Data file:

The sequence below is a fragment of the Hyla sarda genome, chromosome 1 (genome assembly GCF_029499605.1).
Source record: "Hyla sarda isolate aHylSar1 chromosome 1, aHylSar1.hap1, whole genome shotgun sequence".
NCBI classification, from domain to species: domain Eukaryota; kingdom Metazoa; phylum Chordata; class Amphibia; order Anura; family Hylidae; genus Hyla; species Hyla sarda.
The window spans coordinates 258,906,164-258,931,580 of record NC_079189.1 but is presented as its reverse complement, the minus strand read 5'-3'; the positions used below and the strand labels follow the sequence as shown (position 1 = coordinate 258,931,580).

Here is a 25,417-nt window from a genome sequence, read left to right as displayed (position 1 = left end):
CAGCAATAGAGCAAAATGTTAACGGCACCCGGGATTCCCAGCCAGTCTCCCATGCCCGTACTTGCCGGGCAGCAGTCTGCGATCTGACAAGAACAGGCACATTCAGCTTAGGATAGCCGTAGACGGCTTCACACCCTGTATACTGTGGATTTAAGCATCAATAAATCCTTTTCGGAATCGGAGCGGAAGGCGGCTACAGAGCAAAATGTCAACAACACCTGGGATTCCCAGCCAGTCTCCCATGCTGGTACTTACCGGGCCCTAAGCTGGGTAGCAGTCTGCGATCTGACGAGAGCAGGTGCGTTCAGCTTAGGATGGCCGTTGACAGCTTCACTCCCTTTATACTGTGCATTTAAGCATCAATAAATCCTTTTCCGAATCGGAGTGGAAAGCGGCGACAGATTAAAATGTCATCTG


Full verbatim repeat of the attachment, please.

The sequence below is a fragment of the Hyla sarda genome, chromosome 1 (genome assembly GCF_029499605.1).
Source record: "Hyla sarda isolate aHylSar1 chromosome 1, aHylSar1.hap1, whole genome shotgun sequence".
NCBI classification, from domain to species: domain Eukaryota; kingdom Metazoa; phylum Chordata; class Amphibia; order Anura; family Hylidae; genus Hyla; species Hyla sarda.
The window spans coordinates 258,906,164-258,931,580 of record NC_079189.1 but is presented as its reverse complement, the minus strand read 5'-3'; the positions used below and the strand labels follow the sequence as shown (position 1 = coordinate 258,931,580).

Here is a 25,417-nt window from a genome sequence, read left to right as displayed (position 1 = left end):
CAGCAATAGAGCAAAATGTTAACGGCACCCGGGATTCCCAGCCAGTCTCCCATGCCCGTACTTGCCGGGCAGCAGTCTGCGATCTGACAAGAACAGGCACATTCAGCTTAGGATAGCCGTAGACGGCTTCACACCCTGTATACTGTGGATTTAAGCATCAATAAATCCTTTTCGGAATCGGAGCGGAAGGCGGCTACAGAGCAAAATGTCAACAACACCTGGGATTCCCAGCCAGTCTCCCATGCTGGTACTTACCGGGCCCTAAGCTGGGTAGCAGTCTGCGATCTGACGAGAGCAGGTGCGTTCAGCTTAGGATGGCCGTTGACAGCTTCACTCCCTTTATACTGTGCATTTAAGCATCAATAAATCCTTTTCCGAATCGGAGTGGAAAGCGGCGACAGATTAAAATGTCATCTG